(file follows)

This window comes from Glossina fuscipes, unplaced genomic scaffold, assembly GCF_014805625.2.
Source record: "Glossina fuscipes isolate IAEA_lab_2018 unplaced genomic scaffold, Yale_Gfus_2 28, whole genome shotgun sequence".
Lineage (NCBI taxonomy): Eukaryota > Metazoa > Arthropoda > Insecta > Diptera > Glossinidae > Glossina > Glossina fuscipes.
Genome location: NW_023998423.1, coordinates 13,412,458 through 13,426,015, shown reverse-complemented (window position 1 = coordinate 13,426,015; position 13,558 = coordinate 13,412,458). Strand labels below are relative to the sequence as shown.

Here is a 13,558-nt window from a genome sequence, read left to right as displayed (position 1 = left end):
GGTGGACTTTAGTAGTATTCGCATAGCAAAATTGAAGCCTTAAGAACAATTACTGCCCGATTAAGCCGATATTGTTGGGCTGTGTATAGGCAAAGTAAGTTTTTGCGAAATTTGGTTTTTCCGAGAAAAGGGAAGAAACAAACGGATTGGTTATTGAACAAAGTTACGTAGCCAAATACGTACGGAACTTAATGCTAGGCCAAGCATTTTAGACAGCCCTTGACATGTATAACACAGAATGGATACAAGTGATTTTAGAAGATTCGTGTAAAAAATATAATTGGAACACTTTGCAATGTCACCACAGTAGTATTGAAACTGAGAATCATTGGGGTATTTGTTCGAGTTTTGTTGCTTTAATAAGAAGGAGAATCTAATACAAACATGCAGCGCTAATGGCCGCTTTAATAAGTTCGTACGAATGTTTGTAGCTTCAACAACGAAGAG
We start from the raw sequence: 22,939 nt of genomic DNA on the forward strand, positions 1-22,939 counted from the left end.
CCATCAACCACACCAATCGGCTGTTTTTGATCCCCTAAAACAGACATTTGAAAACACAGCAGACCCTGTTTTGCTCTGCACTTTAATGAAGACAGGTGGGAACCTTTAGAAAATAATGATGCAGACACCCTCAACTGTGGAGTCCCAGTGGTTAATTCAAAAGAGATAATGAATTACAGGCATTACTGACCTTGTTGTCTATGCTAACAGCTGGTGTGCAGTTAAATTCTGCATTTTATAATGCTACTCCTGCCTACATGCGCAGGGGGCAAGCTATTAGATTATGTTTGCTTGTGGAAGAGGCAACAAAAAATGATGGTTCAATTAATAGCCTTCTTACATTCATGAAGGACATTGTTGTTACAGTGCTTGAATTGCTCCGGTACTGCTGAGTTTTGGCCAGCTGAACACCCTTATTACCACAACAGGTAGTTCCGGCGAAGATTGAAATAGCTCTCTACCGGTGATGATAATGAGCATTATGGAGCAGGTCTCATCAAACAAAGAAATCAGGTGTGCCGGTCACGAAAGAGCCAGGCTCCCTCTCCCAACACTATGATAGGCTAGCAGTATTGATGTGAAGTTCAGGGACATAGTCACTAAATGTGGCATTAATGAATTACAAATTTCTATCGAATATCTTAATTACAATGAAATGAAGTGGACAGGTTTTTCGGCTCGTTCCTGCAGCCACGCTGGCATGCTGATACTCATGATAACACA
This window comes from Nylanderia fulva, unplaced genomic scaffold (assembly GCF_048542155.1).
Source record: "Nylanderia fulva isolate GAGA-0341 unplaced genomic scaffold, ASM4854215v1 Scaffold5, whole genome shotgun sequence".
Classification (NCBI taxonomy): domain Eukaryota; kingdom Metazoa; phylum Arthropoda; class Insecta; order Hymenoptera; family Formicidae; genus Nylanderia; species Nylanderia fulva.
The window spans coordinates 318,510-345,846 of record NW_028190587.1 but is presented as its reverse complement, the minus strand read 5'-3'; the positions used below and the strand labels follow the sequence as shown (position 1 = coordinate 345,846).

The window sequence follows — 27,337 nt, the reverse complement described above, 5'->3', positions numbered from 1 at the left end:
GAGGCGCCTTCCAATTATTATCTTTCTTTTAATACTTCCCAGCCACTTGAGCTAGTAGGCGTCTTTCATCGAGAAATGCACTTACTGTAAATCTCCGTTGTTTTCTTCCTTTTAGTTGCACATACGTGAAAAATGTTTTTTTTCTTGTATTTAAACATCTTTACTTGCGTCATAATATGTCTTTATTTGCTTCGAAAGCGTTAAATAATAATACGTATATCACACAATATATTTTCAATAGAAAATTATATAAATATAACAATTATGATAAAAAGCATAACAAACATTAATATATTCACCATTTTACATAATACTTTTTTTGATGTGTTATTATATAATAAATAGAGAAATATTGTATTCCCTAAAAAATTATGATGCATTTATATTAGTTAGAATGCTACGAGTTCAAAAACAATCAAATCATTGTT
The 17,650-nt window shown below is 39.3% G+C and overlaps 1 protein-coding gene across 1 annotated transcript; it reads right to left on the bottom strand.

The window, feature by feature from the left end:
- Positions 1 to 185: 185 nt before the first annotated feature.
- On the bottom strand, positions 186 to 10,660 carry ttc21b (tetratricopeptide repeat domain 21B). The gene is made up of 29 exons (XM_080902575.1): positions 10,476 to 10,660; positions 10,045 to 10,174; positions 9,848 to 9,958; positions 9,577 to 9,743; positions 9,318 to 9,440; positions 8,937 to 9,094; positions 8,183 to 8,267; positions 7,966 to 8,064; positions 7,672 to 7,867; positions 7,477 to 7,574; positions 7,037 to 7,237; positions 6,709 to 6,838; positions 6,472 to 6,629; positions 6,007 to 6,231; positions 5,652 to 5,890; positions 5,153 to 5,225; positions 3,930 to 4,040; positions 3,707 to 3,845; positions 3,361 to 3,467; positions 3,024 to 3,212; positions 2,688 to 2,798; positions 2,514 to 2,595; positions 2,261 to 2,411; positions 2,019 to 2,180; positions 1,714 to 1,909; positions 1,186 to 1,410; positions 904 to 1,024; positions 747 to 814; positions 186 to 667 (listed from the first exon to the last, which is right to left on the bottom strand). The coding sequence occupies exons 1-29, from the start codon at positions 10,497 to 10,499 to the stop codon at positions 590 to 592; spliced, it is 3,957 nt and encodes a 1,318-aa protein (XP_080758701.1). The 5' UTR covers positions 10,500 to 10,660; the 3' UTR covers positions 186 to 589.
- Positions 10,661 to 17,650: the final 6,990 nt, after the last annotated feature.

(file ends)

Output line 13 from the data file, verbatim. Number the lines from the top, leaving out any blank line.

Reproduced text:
The window sequence follows — 27,337 nt, the reverse complement described above, 5'->3', positions numbered from 1 at the left end: